politico.com, a recent Internet startup, is reporting that Robert Talton is seriously considering a race against Democrat Nick Lampson in the 22nd congressional district, which is Tom DeLay’s old seat. One person who wouldn’t miss Talton is Tom Craddick, who had to rule on approximately 2 jillion points of order raised by Talton this session. Lampson, who flirted with the idea of running against incumbent U.S. Senator John Cornyn, decided to run for reelection instead. (Note to Mikal Watts and all Watts supporters: Here’s another indication that Cornyn is not such low-hanging fruit after all.)

Lampson’s chances of holding his seat improved considerably when two stout challengers, Harris County tax collector Paul Bettencourt and Sugar Land mayor David Wallace decided not to run, perhaps reasoning that being a freshman congressman in the minority party is not a very appealing prospect. The only announced candidate is former Houston city council member Shelley Sekula-Gibbs, who held the job for a couple of weeks after she won a special election to finish DeLay’s unexpired term last November and managed in that time to run off DeLay’s staff and fill a scrapbook with unflattering stories. There is no shortage of wannabes, including Cornyn’s former chief of staff, Pete Olson, freshman legislator John Zerwas, and Wallace’s predecessor as Sugar Land mayor, Dean Hrbacek (they’re not exactly buddies).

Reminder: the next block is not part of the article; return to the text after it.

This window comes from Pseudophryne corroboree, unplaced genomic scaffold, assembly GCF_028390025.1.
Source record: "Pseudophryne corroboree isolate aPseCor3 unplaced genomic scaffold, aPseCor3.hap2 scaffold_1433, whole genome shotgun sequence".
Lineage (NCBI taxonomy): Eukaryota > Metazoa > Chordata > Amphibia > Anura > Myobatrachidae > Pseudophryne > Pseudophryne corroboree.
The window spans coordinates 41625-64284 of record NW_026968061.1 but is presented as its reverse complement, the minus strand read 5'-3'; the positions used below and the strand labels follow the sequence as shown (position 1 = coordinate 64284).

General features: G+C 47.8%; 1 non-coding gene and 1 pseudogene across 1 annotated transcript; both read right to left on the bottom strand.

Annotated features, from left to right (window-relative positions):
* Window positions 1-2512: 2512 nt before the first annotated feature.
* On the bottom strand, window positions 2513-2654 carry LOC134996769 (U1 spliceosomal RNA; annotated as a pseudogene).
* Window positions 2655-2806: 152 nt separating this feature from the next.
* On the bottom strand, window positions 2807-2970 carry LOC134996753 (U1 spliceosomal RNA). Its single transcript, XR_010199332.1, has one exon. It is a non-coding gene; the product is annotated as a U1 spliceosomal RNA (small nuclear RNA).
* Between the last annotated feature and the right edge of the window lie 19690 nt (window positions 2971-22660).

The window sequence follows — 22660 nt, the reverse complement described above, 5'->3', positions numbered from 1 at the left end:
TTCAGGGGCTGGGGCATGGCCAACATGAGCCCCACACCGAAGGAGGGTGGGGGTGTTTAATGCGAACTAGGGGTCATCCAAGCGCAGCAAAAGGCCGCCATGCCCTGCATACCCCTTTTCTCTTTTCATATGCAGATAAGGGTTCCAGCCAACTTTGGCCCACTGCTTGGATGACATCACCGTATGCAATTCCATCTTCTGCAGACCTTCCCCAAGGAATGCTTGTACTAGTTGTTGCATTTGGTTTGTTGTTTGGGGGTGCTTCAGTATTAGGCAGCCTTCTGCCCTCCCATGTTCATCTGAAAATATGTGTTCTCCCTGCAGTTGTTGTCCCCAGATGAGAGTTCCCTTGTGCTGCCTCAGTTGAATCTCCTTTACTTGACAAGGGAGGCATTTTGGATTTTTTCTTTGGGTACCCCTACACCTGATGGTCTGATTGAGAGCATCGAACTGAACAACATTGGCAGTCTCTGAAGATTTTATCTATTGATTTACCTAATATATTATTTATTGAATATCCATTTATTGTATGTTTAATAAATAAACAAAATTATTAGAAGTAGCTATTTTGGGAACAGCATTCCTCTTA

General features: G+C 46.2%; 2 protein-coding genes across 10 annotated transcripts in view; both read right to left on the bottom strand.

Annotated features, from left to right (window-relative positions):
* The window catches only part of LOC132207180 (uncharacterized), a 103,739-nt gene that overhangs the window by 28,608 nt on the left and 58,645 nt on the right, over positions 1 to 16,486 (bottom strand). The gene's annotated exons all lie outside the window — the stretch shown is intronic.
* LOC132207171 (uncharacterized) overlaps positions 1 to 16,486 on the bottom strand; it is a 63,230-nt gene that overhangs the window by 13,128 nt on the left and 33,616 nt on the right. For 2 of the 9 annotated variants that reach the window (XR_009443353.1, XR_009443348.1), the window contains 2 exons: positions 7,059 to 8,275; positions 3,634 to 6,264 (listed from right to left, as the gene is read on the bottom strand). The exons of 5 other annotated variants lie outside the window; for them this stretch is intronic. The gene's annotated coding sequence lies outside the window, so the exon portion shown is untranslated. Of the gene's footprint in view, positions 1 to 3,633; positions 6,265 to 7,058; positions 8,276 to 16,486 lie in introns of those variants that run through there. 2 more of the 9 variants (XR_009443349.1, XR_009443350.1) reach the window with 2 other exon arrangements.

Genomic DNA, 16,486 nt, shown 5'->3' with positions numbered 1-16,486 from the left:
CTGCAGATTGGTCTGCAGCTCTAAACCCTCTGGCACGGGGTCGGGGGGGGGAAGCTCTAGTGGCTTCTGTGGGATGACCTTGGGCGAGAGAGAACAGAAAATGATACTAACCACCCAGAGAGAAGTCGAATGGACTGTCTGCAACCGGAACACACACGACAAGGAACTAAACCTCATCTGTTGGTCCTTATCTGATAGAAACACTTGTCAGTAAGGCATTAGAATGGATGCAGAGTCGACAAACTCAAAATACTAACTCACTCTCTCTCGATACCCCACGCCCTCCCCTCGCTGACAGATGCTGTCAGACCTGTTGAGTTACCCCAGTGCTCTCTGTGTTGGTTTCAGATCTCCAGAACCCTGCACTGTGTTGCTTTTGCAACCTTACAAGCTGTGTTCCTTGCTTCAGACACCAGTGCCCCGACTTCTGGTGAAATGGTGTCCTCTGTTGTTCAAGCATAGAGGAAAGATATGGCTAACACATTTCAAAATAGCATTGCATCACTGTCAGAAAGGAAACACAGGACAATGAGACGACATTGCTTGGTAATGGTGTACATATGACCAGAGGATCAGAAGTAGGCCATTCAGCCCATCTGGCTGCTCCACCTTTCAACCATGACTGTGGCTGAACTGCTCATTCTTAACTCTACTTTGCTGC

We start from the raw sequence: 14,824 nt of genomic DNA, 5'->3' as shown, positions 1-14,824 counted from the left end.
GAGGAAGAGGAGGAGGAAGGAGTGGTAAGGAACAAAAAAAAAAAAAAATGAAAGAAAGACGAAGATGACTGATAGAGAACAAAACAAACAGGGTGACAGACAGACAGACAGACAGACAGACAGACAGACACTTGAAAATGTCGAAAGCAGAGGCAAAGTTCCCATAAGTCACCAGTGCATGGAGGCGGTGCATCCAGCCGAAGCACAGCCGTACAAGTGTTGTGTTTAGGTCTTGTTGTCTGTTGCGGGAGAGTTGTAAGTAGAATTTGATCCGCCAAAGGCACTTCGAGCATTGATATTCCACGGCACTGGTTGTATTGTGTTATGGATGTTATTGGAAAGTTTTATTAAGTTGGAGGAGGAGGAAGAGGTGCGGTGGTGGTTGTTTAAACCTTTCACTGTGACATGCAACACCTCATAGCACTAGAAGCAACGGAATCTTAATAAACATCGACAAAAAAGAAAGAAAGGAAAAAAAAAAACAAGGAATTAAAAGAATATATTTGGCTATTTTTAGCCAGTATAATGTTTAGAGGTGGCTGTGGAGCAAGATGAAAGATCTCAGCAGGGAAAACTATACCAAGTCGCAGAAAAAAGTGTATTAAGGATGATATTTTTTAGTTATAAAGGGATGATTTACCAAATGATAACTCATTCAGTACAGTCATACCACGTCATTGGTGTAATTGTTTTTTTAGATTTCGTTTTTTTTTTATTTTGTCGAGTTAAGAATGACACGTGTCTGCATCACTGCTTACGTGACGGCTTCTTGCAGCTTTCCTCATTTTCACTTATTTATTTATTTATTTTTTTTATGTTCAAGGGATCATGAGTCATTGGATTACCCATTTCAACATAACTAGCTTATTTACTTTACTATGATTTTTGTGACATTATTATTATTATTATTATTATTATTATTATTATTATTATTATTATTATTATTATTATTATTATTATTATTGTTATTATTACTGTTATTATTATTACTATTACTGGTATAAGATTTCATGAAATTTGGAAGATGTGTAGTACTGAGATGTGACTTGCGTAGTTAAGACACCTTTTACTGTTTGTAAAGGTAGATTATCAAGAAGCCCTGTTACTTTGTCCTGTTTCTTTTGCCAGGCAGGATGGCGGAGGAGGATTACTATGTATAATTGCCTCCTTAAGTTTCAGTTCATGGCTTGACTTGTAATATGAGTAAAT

politico.com is a serious political Web site. The senior publisher and editor is Martin Tolchin, who covered Congress for the New York Times and founded The Hill, a newspaper exclusively devoted to the coverage of Congress. The publisher, Robert Allbritton, is the son of prominent Houstonian Joe Allbritton, who bought the Washington Star, then the leading competitor of the Washington Post, in the seventies. The Web site has hired a substantial editorial staff. It’s mainly for Washington junkies, but I’m going to put it on my “favorites” list anyway.